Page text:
Pursuing departmental honors can seem like a difficult and intimidating process, but as I have learned over the past six months, it is actually composed of tasks Honors students enjoy anyway. I’ll admit my original motivation was a diploma that reads, “…with Distinction in Professional Writing.” However, I quickly realized it was an opportunity to more thoroughly explore my area of study, and it gave me experience in researching and developing a more intricate project than otherwise possible. And the project was actually fun! That’s not to say it didn’t require a lot of hard work and dedication, but the ability to choose a topic based on my own interests really made the work enjoyable.
Because everyone’s majors and interests vary greatly, so do their senior honors projects. But just to give you an idea, here is a little about my own experience. Though I only planned to spend one semester on the project, I began preparation the semester before. First, I chose an instructor who I have had several courses with and know I work well with—my advisor, Mrs. Tracy Dalton. Once she agreed to be my project advisor, we began brainstorming possible projects based on my major, my interests, and my previous work. In the end, we decided on an analysis of correctness in writing (something in which I’m experienced) in blogs (something I was excited to learn about). I then wrote up a project proposal for the Honors College and English department head, and I discussed details with Mr. Scott Handley, who was extremely supportive and provided vital feedback. After receiving approval, I quickly dove into research. By spending a few hours—maybe 12–15—completing these preparations before the semester began, I really hit the ground running.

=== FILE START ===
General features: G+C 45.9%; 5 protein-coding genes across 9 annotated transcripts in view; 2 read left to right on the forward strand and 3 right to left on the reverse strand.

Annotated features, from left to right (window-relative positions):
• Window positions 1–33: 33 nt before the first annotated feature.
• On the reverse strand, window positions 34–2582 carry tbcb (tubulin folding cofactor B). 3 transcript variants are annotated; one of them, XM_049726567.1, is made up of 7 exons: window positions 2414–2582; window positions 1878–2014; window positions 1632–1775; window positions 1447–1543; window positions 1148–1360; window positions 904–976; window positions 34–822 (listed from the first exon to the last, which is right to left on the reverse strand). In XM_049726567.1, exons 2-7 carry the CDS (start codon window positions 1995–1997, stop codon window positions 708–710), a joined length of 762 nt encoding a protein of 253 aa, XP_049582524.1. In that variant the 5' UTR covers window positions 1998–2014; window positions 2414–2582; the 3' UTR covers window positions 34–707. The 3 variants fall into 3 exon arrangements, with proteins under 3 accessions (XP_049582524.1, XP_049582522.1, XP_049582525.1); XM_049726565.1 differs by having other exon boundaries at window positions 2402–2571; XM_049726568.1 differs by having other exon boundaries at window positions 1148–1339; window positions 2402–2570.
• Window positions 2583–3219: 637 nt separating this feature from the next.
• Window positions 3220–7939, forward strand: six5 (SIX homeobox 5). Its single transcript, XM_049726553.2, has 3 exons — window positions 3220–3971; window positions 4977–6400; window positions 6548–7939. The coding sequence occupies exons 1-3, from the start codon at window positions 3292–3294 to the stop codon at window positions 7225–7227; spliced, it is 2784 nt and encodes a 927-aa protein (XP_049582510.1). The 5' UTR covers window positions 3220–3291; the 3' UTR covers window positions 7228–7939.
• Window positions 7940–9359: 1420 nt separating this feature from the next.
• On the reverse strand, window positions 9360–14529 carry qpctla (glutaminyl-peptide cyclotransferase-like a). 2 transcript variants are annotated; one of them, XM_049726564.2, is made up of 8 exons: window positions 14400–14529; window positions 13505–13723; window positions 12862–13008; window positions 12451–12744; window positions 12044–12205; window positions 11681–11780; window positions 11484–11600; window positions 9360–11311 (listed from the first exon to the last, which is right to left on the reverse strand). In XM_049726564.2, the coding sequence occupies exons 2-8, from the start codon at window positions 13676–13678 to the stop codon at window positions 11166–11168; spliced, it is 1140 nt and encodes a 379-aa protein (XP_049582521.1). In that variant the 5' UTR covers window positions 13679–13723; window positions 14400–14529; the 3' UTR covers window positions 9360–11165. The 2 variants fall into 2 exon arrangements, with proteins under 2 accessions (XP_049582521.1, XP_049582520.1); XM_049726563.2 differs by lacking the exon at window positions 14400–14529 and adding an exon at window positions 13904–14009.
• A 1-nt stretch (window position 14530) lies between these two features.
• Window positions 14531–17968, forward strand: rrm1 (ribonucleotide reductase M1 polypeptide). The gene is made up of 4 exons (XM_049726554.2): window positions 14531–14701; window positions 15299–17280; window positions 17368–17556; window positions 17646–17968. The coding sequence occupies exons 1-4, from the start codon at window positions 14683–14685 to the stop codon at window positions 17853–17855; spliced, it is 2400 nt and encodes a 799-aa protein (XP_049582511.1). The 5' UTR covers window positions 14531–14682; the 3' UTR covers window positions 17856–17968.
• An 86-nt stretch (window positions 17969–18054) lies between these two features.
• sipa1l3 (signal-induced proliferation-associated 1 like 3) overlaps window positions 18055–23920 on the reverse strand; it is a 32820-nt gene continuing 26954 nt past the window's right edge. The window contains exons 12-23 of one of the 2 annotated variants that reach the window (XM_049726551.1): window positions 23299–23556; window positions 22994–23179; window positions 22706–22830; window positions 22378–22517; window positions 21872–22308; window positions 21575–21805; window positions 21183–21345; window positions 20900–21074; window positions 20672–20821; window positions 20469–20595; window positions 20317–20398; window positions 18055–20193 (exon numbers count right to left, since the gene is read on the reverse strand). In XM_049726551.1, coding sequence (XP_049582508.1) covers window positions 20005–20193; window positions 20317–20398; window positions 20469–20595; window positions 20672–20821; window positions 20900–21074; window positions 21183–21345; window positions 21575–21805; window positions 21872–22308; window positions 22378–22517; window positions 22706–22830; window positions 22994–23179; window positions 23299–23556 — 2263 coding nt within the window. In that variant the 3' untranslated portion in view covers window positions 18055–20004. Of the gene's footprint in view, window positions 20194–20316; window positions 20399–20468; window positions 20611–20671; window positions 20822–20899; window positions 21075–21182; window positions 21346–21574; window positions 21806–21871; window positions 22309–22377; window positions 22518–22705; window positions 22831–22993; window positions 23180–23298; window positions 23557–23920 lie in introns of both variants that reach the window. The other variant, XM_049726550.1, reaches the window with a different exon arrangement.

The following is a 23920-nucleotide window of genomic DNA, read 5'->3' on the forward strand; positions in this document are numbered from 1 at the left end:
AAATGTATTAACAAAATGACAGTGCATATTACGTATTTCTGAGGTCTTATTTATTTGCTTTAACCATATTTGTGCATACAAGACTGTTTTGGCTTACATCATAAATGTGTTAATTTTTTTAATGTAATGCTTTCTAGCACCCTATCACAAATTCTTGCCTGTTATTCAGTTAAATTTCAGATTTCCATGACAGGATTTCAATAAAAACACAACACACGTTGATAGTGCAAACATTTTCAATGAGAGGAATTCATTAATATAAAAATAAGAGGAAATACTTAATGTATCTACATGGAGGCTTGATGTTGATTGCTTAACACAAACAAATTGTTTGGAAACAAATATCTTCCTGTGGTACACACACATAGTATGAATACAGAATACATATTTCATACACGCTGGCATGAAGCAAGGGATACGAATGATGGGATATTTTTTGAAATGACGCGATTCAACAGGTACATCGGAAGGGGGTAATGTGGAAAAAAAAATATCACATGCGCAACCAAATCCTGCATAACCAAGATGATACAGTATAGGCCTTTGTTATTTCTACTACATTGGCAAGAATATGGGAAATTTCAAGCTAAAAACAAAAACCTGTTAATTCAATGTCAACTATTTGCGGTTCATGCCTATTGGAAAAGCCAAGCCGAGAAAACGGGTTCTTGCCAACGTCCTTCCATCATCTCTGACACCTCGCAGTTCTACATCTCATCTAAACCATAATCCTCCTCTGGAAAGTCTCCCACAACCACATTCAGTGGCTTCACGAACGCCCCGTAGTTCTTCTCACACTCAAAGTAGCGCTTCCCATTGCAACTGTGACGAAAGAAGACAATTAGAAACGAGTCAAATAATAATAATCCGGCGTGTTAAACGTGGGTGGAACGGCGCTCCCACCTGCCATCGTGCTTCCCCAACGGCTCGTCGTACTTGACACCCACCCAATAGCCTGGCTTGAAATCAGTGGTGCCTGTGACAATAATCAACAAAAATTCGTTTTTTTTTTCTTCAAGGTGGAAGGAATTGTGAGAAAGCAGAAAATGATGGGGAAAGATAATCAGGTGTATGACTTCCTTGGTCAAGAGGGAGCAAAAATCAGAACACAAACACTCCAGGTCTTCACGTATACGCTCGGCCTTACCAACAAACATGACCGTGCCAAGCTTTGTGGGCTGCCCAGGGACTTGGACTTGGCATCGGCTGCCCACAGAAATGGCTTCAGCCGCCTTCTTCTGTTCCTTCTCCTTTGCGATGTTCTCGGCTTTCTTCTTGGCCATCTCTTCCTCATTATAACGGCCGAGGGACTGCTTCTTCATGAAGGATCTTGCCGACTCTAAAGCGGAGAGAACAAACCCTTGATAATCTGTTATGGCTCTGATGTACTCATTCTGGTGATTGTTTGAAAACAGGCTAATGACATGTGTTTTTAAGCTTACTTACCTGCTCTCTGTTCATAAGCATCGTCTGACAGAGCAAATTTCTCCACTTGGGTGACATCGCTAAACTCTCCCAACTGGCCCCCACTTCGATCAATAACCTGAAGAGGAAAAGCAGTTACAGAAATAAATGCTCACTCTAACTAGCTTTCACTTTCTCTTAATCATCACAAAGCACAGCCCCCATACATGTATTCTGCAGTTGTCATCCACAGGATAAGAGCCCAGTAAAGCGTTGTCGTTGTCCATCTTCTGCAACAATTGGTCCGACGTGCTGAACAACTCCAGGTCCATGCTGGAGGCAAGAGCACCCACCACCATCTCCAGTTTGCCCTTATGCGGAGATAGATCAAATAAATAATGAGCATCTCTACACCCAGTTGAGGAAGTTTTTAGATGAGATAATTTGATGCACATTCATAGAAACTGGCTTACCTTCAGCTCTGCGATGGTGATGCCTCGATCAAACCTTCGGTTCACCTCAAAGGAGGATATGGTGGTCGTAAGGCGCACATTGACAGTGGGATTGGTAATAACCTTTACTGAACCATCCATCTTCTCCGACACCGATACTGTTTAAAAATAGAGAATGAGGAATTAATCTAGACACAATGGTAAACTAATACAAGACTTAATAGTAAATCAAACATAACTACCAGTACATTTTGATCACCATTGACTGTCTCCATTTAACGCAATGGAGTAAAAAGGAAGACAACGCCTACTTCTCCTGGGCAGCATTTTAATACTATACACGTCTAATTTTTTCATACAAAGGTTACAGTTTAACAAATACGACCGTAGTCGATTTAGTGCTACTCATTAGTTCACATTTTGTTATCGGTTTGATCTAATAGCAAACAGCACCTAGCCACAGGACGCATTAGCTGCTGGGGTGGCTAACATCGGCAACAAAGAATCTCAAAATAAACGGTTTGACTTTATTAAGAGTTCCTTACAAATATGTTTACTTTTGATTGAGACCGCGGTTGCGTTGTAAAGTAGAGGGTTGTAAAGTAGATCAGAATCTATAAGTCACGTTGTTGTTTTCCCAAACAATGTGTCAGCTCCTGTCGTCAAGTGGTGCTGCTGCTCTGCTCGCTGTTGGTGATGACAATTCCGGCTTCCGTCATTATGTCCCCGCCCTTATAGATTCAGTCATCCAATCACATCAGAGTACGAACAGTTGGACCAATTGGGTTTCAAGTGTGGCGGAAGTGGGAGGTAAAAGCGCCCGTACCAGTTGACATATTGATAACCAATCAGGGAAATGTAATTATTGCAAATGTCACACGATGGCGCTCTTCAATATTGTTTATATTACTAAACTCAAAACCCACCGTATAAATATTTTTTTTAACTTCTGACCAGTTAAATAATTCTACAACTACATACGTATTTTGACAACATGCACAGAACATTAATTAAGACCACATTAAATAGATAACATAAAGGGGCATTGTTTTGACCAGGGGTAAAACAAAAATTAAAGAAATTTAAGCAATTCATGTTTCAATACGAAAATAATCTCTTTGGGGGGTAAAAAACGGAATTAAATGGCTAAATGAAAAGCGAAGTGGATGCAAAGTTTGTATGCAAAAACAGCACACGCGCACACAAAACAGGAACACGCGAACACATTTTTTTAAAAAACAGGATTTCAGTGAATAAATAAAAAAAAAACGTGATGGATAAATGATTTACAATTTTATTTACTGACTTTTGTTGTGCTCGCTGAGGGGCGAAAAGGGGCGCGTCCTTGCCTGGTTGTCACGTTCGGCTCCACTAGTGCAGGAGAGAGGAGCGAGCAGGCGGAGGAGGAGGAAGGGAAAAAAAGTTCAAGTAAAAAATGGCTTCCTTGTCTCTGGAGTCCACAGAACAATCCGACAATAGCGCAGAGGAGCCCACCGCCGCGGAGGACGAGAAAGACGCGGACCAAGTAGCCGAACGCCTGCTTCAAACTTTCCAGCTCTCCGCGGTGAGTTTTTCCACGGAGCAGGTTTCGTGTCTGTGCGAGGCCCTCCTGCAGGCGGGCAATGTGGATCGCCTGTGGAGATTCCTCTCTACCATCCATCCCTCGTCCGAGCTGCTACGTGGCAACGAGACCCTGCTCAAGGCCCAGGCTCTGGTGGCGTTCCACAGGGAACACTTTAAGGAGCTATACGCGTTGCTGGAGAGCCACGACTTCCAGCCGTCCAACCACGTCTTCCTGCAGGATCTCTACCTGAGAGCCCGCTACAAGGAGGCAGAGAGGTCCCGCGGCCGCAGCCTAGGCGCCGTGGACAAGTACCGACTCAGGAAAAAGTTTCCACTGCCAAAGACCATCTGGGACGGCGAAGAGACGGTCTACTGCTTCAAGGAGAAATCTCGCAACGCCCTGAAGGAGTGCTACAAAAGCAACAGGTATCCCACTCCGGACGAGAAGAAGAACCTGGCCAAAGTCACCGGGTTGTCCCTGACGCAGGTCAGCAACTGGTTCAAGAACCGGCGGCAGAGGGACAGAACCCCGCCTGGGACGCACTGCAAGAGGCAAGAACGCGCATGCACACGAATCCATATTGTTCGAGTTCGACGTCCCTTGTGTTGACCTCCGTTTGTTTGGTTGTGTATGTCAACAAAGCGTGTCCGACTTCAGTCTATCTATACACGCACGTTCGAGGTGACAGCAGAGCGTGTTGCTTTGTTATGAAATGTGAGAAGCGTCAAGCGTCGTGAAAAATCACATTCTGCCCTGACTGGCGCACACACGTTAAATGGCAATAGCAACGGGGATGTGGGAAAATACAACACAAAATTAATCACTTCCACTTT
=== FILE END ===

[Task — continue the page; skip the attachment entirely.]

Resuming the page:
As soon as the semester officially began, Mrs. Dalton suggested I develop an annotated bibliography, which really helped my research and the writing of the first two sections of my project: “An Overview of Blogs,” which explores the impact of blogs on writing, communication, and integrity, and “An Analysis of Writing in Blogs.” Though it may differ greatly depending on the project, students should expect to dedicate at least 5 hours a week, which isn’t too bad if you break it down. I suggest procrastinators, like myself, sit down with your project advisors to set specific deadlines for each element of the project—this isn’t something you can put off until the last month. Holding bi-weekly meetings with Mrs. Dalton really helped me get through the work.
Finally, for the third section of my project, I actually needed to apply my research. Although deciding the type and topic of a blog is often the most important and challenging step, the Honors College eased this feat with its need for an informal communication tool. One of the benefits of membership in the Honors College is the sense of community it creates among the students, who share a desire to learn and succeed as well as numerous responsibilities and challenges. An Honors College blog provides the community an outlet for ideas, experiences, and concerns. Therefore, I wrote up a style guide for Bear in Mind; I set up the blog with the help of the Honors College Graduate Assistant, Amy Legg; and I recruited several bloggers. I hope that in time members of the College will regularly visit the blog both to share thoughts and experiences and to strengthen our community.
So that’s my pitch for the blog and some insight into my experience with departmental honors. My advice: Choose a topic you’re interested in, and the work, regardless of its difficulty, will be enjoyable. Now that it’s finished, my work toward departmental honors is not just a few extra words on my diploma, but it’s the knowledge of what I can accomplish, it’s something I’m truly proud of, and it’s the start to a line of research I plan to continue as a graduate student.
I would recommend anyone who is even slightly interested explore the information available on the Honors College’s Departmental Honors page, talk to faculty in your department, and sit down with a member of the Honors College staff. Good luck!